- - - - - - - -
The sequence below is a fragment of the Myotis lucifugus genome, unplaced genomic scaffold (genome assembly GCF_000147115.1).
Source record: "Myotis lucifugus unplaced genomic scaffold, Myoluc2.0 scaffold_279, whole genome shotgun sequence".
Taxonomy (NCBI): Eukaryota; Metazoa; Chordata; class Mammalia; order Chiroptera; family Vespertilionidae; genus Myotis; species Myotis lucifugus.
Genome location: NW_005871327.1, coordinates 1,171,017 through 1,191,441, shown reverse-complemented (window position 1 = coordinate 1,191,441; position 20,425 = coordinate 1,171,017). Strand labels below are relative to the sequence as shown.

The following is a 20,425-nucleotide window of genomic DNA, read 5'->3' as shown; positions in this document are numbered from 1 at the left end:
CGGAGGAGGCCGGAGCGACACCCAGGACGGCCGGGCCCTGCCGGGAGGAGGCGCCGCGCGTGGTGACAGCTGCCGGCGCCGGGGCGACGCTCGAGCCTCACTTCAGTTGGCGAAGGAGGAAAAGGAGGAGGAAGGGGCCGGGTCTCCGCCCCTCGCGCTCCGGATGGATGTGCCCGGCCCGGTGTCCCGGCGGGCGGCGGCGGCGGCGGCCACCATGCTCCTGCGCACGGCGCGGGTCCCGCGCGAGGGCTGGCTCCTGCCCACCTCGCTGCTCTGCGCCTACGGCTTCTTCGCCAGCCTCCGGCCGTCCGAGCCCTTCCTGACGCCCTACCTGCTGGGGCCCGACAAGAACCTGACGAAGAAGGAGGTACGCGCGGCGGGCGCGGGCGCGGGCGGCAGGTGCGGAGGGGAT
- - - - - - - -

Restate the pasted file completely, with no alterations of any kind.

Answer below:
The sequence below is a fragment of the Myotis lucifugus genome, unplaced genomic scaffold (genome assembly GCF_000147115.1).
Source record: "Myotis lucifugus unplaced genomic scaffold, Myoluc2.0 scaffold_279, whole genome shotgun sequence".
Taxonomy (NCBI): Eukaryota; Metazoa; Chordata; class Mammalia; order Chiroptera; family Vespertilionidae; genus Myotis; species Myotis lucifugus.
Genome location: NW_005871327.1, coordinates 1,171,017 through 1,191,441, shown reverse-complemented (window position 1 = coordinate 1,191,441; position 20,425 = coordinate 1,171,017). Strand labels below are relative to the sequence as shown.

The following is a 20,425-nucleotide window of genomic DNA, read 5'->3' as shown; positions in this document are numbered from 1 at the left end:
CGGAGGAGGCCGGAGCGACACCCAGGACGGCCGGGCCCTGCCGGGAGGAGGCGCCGCGCGTGGTGACAGCTGCCGGCGCCGGGGCGACGCTCGAGCCTCACTTCAGTTGGCGAAGGAGGAAAAGGAGGAGGAAGGGGCCGGGTCTCCGCCCCTCGCGCTCCGGATGGATGTGCCCGGCCCGGTGTCCCGGCGGGCGGCGGCGGCGGCGGCCACCATGCTCCTGCGCACGGCGCGGGTCCCGCGCGAGGGCTGGCTCCTGCCCACCTCGCTGCTCTGCGCCTACGGCTTCTTCGCCAGCCTCCGGCCGTCCGAGCCCTTCCTGACGCCCTACCTGCTGGGGCCCGACAAGAACCTGACGAAGAAGGAGGTACGCGCGGCGGGCGCGGGCGCGGGCGGCAGGTGCGGAGGGGAT